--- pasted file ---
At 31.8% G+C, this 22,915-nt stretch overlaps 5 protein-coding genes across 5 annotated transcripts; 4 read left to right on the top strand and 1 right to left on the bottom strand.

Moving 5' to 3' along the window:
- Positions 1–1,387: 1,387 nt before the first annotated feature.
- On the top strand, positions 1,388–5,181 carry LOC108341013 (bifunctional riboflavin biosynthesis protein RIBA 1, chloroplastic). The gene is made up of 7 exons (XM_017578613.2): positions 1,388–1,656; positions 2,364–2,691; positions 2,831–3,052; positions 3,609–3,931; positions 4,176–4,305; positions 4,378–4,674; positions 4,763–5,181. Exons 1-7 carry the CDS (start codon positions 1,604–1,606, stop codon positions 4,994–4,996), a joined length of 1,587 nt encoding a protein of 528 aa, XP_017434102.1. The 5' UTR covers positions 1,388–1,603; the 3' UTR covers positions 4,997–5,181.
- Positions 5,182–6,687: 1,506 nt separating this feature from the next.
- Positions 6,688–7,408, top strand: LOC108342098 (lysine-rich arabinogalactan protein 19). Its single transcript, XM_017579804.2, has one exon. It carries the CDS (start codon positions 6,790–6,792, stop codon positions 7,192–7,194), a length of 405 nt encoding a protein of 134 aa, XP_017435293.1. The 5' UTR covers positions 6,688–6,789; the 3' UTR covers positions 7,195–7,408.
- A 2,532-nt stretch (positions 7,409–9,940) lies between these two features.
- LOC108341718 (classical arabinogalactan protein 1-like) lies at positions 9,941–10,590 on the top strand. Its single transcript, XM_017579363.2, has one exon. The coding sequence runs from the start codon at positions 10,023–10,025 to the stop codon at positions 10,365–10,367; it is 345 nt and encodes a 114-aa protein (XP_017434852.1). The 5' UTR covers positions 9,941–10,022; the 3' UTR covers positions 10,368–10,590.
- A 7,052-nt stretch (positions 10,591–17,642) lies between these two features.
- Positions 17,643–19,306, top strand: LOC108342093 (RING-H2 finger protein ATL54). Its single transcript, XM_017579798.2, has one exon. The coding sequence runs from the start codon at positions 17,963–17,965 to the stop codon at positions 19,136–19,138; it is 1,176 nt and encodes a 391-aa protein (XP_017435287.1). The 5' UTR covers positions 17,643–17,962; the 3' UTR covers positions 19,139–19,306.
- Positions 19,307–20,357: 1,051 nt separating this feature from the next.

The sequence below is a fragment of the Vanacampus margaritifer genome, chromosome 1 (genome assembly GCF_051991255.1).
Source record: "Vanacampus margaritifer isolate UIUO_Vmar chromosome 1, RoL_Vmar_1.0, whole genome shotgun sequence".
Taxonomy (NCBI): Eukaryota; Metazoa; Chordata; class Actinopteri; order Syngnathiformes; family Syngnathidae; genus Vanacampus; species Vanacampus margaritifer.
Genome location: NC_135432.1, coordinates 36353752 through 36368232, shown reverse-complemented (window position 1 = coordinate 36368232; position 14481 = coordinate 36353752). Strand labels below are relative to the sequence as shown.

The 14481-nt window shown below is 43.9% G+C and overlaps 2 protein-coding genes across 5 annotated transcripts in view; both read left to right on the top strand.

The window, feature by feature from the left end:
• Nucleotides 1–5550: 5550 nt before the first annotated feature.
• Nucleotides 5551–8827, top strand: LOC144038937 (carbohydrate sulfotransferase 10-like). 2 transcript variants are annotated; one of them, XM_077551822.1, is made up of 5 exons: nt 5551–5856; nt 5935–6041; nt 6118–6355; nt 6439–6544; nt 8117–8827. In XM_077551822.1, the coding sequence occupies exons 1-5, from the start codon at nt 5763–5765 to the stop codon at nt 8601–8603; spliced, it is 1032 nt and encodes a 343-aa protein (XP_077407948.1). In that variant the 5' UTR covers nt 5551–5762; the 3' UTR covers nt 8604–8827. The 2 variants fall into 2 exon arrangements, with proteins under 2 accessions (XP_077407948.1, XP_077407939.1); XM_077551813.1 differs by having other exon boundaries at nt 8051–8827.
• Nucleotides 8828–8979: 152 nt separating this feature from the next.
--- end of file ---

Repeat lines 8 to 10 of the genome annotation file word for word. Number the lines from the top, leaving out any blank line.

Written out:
- LOC108341718 (classical arabinogalactan protein 1-like) lies at positions 9,941–10,590 on the top strand. Its single transcript, XM_017579363.2, has one exon. The coding sequence runs from the start codon at positions 10,023–10,025 to the stop codon at positions 10,365–10,367; it is 345 nt and encodes a 114-aa protein (XP_017434852.1). The 5' UTR covers positions 9,941–10,022; the 3' UTR covers positions 10,368–10,590.
- A 7,052-nt stretch (positions 10,591–17,642) lies between these two features.
- Positions 17,643–19,306, top strand: LOC108342093 (RING-H2 finger protein ATL54). Its single transcript, XM_017579798.2, has one exon. The coding sequence runs from the start codon at positions 17,963–17,965 to the stop codon at positions 19,136–19,138; it is 1,176 nt and encodes a 391-aa protein (XP_017435287.1). The 5' UTR covers positions 17,643–17,962; the 3' UTR covers positions 19,139–19,306.